The price of wine influences men less than women. Its seems that women, on the other hand, find a more expensive wine nicer
By Bonella Ciacci and Donatella Cinelli Colombini
This is the result of a survey published by “Journal of Wine Economics” (2011,VI, n°1, pp 111-121) based on an experiment carried by Johan Almenberg and Anna Dreber respectively of the Ministry of Finance and of the Institute of Financial Research in Stockholm on 135 students and researchers of the universities of Boston, Cambridge and Massachusetts, a sample, which according to the experts, seemed representative of consumers with a low-medium wine culture.
The two researchers have served a wine costing 40 $ during 3 tastings: a blind tasting, a tasting where the price was known, and a tasting where the price of the wine was given afterwards. At the end of every tasting the “cavies” expressed their judgment regarding the quality.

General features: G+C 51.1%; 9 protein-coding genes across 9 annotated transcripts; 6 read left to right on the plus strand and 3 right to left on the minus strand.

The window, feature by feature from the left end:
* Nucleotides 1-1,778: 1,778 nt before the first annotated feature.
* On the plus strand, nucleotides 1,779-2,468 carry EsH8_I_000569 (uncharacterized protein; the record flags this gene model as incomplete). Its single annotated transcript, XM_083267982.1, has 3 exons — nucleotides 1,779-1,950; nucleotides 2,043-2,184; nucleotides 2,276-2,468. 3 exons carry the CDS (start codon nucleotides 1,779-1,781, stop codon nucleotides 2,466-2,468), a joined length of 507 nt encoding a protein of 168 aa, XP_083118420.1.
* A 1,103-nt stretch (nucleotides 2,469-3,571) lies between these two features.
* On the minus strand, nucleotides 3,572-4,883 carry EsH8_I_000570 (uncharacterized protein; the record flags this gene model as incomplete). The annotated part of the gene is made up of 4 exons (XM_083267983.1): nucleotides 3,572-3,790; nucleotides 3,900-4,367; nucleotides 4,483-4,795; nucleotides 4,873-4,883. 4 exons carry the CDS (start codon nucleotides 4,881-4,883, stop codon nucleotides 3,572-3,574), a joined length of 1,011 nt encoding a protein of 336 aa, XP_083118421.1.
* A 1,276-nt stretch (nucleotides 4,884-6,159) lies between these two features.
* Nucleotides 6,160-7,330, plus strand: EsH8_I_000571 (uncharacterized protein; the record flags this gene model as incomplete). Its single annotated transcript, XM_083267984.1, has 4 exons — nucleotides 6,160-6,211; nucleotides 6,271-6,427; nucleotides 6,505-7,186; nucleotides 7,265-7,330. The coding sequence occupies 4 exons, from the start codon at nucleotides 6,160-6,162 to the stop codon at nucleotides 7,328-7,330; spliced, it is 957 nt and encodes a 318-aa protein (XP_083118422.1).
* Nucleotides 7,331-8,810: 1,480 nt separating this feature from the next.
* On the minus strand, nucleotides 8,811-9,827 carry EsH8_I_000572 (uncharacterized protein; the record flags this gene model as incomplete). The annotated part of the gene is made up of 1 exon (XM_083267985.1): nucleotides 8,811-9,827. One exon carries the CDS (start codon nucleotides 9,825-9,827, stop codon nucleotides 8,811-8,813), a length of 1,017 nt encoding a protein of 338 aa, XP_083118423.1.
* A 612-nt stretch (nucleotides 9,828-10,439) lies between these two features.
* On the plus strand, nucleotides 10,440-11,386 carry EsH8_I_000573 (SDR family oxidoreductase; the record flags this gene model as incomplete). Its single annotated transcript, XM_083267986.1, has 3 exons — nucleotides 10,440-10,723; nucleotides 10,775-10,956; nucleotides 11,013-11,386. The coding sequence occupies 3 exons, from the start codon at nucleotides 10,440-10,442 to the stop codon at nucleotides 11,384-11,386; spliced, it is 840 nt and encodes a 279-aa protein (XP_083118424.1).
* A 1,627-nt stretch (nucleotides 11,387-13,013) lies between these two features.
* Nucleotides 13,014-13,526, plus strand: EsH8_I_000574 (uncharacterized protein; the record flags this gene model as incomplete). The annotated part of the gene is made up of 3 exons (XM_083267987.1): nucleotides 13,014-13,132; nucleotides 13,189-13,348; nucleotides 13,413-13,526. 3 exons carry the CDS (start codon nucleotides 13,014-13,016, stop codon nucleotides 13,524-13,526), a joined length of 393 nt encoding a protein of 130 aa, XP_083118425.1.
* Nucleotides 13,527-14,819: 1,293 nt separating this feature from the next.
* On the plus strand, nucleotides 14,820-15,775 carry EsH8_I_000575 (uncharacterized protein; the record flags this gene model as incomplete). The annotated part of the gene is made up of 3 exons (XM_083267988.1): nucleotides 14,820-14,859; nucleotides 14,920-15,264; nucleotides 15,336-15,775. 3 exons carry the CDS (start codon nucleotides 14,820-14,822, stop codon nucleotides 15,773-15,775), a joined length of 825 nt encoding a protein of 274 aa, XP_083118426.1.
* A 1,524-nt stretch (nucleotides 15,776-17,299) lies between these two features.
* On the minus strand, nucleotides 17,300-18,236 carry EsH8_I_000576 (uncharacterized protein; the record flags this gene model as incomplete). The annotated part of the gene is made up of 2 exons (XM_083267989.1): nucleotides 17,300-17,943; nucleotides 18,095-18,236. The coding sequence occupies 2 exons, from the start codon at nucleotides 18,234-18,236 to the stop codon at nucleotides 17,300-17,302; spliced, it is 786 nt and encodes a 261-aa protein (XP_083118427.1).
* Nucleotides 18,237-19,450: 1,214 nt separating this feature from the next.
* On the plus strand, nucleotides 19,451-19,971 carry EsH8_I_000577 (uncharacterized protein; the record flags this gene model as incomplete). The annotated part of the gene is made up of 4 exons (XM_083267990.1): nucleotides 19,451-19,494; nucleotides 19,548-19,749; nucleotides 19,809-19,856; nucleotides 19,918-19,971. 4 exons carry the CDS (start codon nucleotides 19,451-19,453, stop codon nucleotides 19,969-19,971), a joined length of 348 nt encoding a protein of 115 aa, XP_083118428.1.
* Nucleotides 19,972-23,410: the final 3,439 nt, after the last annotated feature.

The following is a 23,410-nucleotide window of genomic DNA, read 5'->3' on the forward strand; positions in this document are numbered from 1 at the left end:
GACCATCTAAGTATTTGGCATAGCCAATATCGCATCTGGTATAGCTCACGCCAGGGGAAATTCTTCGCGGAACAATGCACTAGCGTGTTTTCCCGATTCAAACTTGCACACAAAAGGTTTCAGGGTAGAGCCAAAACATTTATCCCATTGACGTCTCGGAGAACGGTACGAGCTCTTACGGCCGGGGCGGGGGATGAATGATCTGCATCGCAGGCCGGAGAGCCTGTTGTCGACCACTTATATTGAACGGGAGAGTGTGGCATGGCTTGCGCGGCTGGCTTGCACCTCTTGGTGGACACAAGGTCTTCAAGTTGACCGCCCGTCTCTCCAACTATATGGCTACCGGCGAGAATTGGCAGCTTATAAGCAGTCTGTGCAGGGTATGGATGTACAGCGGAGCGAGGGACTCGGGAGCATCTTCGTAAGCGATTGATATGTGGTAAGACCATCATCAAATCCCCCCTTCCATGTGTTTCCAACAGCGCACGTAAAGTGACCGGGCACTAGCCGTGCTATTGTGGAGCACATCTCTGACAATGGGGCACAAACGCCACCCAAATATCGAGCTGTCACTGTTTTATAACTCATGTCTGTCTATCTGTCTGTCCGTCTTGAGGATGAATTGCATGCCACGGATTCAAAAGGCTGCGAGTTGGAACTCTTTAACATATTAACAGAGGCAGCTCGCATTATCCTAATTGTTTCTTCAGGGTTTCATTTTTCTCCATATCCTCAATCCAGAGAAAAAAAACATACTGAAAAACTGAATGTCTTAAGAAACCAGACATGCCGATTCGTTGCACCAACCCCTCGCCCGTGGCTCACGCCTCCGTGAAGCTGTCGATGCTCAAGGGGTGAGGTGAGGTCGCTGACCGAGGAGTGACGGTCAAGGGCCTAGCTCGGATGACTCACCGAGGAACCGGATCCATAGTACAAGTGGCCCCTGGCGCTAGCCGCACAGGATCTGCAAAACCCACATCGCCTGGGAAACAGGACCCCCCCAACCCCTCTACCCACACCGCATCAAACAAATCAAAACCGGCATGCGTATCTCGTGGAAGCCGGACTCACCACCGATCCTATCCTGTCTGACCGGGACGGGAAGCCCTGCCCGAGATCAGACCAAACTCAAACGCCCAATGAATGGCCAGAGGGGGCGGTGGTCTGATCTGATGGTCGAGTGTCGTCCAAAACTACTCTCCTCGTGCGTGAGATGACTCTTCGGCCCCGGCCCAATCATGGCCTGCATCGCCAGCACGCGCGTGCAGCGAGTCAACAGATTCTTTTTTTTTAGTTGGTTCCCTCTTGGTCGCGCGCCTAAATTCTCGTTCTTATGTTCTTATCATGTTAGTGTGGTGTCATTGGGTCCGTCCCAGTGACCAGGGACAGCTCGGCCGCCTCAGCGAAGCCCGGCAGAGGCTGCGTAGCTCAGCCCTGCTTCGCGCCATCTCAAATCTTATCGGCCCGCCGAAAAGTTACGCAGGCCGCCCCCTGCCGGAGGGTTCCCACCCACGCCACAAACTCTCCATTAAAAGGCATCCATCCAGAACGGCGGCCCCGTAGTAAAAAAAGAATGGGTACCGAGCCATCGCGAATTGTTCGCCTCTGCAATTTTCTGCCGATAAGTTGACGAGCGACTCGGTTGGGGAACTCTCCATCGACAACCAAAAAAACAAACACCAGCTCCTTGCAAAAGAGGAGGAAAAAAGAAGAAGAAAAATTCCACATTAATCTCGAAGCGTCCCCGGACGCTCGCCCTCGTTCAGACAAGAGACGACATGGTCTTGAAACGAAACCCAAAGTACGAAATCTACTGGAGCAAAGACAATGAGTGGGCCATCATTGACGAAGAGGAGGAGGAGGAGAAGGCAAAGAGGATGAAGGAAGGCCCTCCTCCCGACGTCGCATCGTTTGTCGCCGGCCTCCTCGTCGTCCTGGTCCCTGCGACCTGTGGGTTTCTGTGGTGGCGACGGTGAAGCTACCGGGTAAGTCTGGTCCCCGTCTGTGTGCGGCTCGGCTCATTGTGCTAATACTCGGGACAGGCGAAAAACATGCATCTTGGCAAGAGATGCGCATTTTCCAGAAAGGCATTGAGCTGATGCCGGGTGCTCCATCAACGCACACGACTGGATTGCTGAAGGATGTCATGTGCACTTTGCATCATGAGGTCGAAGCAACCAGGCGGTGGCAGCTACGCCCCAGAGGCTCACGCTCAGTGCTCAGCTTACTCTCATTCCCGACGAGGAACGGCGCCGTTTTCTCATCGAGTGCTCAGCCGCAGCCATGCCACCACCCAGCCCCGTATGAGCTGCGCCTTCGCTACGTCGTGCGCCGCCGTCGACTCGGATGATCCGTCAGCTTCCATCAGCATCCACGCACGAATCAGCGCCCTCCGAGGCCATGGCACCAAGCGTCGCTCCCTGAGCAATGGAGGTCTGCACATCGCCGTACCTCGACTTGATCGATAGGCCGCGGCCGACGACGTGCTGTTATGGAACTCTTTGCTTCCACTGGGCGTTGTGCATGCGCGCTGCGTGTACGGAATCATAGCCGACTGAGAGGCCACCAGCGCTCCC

At the end it resulted that the men maintained their opinion even after knowing the price of the wine, and in fact, reacted to the news in a critical way, as if to say < < at this price it ought to have been better>>.
Women on the contrary gave a different result. In the blind tasting their
appreciation was modest, when they were told that is was an expensive wine they found it good, and this piece of information positively influenced their evaluation even when they were told after the tasting.
In other words when the consumer’s appreciation is not based on sure criteria the price plays a fundamental role: the higher the price the better the wine seems, especially for the non experts and especially to women.